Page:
Help the Schools in Your Community

At the educators' seminar teachers and school leaders will learn what the law REALLY says about including the Bible and Christianity in their classrooms. They'll also learn specific strategies to teach about these topics appropriately and within state and federal guidelines. In my experience, teachers' jaws drop as they realize how misinformed they have been. They are delighted to learn specific ways to teach about the importance of America's Christian heritage.

At the parent seminar parents will learn about their children's religious freedoms, the five criteria for knowing if they should remove their child from a classroom activity, how to talk to a teacher about a concern, and how to teach their children to be discerning about what they are learning.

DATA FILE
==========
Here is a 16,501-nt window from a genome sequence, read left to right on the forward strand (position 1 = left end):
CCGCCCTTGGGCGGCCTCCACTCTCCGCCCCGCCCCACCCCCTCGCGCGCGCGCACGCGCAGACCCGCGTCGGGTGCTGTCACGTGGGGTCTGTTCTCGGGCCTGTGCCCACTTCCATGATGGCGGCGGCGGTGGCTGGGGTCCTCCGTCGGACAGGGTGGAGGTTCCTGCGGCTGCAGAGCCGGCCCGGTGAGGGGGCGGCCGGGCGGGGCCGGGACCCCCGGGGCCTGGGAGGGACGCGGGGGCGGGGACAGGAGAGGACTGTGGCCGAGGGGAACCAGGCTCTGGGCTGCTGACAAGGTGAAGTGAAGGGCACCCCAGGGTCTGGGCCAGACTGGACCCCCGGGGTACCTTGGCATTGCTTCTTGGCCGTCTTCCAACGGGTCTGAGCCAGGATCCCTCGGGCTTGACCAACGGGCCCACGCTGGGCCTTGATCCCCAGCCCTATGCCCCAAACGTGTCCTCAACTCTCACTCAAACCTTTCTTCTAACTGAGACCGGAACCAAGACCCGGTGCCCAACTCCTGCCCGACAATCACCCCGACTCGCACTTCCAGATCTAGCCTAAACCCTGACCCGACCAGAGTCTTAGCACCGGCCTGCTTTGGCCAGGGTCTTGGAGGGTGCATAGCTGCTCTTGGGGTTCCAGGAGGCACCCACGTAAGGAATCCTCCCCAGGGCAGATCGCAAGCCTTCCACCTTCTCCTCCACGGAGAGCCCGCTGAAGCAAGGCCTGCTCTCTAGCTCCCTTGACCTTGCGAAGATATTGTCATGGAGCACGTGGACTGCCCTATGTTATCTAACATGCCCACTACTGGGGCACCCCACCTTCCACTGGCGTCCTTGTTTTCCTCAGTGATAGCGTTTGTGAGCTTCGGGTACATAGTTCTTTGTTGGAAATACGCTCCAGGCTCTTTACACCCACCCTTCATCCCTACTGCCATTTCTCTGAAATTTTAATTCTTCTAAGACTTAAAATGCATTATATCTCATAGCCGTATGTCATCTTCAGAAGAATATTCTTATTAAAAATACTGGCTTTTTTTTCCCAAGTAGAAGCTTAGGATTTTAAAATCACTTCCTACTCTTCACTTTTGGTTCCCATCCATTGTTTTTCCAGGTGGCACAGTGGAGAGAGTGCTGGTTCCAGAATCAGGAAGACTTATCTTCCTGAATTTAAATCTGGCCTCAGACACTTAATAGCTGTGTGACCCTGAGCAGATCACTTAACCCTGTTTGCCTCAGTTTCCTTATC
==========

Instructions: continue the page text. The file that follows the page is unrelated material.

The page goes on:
To find out more about bringing the seminars to your community, call (800) 929-1163 or email info@gtbe.org.

RESOURCES --------------------------------------------------

Information about the seminar "Faith, Freedom & Public Schools"

Current schedule and location of events

 

 

AP History Under Fire

national_association_of_scholarsIn early April 2015, an informal group of academic historians met to discuss concerns about the College Board’s recent overhaul of its Advanced Placement U.S. History (APUSH) standards. That group decided to draft a public letter opposing the new standards: "The teaching of American history in our schools faces a grave new risk, from an unexpected source. Half a million students each year take the Advanced Placement (AP) exam in U.S. History. The framework for that exam has been dramatically changed, in ways certain to have negative consequences." 

To read the rest of the letter click on the link: http://www.nas.org/images/documents/Historians_Statement.pdf